Monday, March 18, 2019

Solving the rate puzzle: The future of electricity rate design, McKinsey's consultants Blake Houghton, Jackson Salovaara, and Humayun Tai

Last year my water rates doubled. I called my water provider and asked about the reason for the hike. Although my bi-monthly water bill still costs less that my monthly phone bill, the utility had not hiked rates to this extent since my service began. The water utility explained that their board had voted on a capital improvement charge. According to the McKinsey article, electric utilities should consider similar rate increases, given greater competition from distributed energy sources that generate less carbon.

Because of the federal regulation of electricity companies, unlike water utilities, electricity providers must obtain approval from federal regulators to increase rates. Regulators  and public utility commissions resist sudden spikes in rates. Having charged various customer classes according to the volume of energy used, residential, commercial, and industrial customers receive a volumetric rate, in addition to a flat rate, regardless of the time of use or other variables. Therefore, rates have remained consistent even when utilities face aging infrastructure and other capital costs, such as integrating renewable energy sources into the existing network. In addition to grid modernization, electric utilities face regulatory costs that they must absorb. With growing competition from low-carbon, distributed energy sources, electric utilities face a declining revenue stream and fewer customers.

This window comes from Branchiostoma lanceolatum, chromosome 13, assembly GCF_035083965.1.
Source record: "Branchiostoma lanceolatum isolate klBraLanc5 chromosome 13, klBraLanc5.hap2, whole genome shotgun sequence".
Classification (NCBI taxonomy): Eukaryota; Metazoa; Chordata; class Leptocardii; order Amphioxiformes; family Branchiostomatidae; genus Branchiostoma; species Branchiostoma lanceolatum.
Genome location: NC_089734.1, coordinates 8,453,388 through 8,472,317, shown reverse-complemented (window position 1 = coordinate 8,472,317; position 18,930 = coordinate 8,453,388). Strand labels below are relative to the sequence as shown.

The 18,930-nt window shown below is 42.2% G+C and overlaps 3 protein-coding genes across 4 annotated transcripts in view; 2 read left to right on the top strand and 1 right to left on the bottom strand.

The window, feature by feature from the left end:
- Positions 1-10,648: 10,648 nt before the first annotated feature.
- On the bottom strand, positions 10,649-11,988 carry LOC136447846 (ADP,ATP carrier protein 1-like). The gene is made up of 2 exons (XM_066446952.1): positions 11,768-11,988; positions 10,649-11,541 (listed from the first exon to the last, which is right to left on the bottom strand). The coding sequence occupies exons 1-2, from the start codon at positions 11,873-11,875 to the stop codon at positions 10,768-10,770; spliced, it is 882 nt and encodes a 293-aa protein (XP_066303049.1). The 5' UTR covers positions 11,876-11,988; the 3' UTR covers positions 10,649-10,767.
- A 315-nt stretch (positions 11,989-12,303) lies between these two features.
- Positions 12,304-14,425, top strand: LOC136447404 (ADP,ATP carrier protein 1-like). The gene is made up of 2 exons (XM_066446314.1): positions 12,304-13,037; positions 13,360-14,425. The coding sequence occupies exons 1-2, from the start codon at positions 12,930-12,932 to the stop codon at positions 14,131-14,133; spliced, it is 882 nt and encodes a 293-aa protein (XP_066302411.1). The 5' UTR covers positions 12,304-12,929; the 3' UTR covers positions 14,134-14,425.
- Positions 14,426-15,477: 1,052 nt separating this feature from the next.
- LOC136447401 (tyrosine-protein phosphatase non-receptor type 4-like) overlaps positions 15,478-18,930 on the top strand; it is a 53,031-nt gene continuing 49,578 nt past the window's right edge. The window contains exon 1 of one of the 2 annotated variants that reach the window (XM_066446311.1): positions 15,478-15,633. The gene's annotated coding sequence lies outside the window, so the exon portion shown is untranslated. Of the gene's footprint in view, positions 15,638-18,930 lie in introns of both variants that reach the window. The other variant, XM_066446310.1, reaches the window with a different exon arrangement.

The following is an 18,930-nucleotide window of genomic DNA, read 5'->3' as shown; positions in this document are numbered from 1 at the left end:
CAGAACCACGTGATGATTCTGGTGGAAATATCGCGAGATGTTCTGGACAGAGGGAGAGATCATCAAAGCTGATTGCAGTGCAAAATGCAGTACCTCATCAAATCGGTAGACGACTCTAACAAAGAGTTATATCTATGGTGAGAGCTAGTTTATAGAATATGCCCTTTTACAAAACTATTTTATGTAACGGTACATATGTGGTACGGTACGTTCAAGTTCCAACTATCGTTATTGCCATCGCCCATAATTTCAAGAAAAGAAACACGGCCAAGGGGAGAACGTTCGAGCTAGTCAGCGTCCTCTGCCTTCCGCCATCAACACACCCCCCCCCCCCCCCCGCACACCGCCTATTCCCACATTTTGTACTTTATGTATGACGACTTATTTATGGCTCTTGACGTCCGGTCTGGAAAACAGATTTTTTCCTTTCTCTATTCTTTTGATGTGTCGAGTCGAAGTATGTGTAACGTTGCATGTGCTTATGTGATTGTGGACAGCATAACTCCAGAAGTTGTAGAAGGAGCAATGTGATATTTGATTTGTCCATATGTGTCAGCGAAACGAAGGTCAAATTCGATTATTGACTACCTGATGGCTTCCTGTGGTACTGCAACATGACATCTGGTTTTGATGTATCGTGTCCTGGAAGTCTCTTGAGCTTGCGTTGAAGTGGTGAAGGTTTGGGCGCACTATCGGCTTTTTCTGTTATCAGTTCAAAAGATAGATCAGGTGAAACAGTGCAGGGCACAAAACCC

The authors emphasize a change in the rate structure and urge companies to start planning for a more competitive future. The authors summarize the rate initiatives that utilities should take to generate sufficient revenue: "an updated rate design must align rates with system-wide costs, encourage flexibility, and address customer' differing needs." The authors suggest that utilities increase fixed charges and demand, volumetric, charges. Other recommendations include the adjustment of daily rates to reflect the costs of time of use (TOU)--cheaper at night and more costly during times of high demand. Additionally, the article adds that electric utilities should reward customers to control their home automation devices for cost effective use.  Partnering with customers, electric utilities can better manage the price of energy, its capacity, and the flexibility of use. Other variables that electric utilities can incorporate into the rate structure range from location, dynamic pricing based on market forces, reliability assurances, to energy source options--renewable versus other sources. Customers, residential, commercial, and industrial, would select which of the various offerings fit their needs. The utility would operate as a platform with a wide menu of options available to the customer. To realize these new rate goals and objectives company would assess their capability and support, customer acceptance, regulatory approval, and the alignment of a new rate structure with company sustainability policies.

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